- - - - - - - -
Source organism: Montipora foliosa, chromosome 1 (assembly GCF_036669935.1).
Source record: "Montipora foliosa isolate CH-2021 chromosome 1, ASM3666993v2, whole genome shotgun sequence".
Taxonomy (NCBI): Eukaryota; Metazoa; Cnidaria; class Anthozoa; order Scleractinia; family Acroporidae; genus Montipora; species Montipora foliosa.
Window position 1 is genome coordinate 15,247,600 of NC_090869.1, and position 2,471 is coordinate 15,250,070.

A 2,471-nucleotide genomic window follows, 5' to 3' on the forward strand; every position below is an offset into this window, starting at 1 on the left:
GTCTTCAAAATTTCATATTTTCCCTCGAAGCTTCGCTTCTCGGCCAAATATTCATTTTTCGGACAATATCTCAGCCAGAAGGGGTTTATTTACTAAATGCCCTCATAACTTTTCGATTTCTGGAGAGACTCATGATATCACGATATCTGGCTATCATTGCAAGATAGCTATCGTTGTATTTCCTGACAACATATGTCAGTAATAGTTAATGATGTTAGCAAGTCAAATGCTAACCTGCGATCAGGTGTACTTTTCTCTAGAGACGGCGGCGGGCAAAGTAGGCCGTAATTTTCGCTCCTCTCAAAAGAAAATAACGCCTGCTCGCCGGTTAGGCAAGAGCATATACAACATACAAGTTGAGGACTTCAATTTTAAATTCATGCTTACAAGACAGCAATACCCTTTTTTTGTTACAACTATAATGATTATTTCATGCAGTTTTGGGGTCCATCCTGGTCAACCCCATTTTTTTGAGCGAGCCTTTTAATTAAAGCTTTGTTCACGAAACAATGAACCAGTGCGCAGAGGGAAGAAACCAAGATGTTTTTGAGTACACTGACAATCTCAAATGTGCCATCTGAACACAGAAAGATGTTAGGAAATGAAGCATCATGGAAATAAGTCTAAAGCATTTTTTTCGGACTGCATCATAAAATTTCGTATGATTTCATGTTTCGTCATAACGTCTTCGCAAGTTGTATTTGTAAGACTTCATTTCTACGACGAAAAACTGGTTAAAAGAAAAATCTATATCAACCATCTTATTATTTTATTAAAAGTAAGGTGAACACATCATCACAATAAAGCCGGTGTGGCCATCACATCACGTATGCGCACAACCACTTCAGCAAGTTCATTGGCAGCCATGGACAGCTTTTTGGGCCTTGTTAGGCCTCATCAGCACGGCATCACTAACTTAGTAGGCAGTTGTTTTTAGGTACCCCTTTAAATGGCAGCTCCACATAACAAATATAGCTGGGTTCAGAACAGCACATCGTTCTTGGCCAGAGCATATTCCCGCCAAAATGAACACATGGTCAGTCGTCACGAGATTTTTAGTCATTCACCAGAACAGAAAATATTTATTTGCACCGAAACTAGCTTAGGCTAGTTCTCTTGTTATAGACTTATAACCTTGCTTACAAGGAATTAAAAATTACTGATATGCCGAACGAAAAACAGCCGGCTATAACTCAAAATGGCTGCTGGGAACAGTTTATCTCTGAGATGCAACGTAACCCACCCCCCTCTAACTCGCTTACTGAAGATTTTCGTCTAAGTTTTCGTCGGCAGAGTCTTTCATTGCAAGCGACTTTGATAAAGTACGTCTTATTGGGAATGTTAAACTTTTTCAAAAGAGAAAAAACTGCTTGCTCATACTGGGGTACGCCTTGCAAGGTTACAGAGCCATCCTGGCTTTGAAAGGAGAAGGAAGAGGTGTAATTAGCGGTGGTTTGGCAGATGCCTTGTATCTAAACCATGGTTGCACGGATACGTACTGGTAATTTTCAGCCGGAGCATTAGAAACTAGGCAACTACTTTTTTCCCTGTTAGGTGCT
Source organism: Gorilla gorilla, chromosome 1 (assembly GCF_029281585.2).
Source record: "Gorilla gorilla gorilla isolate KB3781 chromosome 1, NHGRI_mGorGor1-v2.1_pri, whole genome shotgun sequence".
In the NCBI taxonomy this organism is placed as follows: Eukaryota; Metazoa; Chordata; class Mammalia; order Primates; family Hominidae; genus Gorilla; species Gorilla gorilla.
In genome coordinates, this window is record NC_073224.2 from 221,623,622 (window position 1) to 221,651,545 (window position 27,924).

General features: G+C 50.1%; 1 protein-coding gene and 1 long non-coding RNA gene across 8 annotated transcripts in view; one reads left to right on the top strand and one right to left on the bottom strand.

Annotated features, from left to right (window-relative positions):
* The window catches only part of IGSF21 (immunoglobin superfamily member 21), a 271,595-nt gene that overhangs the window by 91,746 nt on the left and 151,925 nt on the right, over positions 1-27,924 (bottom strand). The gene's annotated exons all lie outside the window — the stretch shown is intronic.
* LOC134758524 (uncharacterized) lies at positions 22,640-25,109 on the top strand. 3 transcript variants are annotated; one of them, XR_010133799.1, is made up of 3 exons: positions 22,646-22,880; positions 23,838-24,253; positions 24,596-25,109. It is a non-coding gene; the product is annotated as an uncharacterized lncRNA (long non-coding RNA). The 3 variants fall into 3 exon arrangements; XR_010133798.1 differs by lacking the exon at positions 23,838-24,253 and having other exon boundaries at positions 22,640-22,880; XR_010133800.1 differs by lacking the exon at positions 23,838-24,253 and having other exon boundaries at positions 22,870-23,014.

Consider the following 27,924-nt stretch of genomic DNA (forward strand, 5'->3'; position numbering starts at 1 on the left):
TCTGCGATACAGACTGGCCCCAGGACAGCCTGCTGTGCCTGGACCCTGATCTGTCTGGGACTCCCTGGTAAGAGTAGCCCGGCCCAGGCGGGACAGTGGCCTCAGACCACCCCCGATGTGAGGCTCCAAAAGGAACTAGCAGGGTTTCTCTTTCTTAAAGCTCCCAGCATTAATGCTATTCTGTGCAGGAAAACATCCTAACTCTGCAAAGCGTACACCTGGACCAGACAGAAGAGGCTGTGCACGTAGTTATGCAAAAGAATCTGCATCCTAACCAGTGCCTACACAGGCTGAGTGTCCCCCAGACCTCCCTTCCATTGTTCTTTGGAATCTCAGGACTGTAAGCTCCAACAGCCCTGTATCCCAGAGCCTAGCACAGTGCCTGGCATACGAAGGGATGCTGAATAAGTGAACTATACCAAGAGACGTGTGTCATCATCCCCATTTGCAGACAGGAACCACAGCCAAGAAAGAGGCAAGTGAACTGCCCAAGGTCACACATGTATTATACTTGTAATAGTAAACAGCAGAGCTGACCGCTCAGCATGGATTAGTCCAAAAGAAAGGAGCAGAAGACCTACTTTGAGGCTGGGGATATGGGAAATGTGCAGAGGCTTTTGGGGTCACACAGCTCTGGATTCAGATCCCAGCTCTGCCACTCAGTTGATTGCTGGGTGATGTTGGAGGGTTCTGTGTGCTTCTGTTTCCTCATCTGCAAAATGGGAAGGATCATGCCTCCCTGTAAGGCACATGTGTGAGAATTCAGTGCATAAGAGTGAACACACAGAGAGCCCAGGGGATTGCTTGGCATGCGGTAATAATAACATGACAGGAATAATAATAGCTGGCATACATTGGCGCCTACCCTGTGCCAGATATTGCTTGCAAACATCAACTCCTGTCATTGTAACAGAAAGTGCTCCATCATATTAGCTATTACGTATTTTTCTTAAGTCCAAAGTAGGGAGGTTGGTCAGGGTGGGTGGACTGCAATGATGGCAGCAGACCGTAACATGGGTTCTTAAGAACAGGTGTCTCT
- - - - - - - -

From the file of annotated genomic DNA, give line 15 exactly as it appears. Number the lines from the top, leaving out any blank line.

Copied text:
Consider the following 27,924-nt stretch of genomic DNA (forward strand, 5'->3'; position numbering starts at 1 on the left):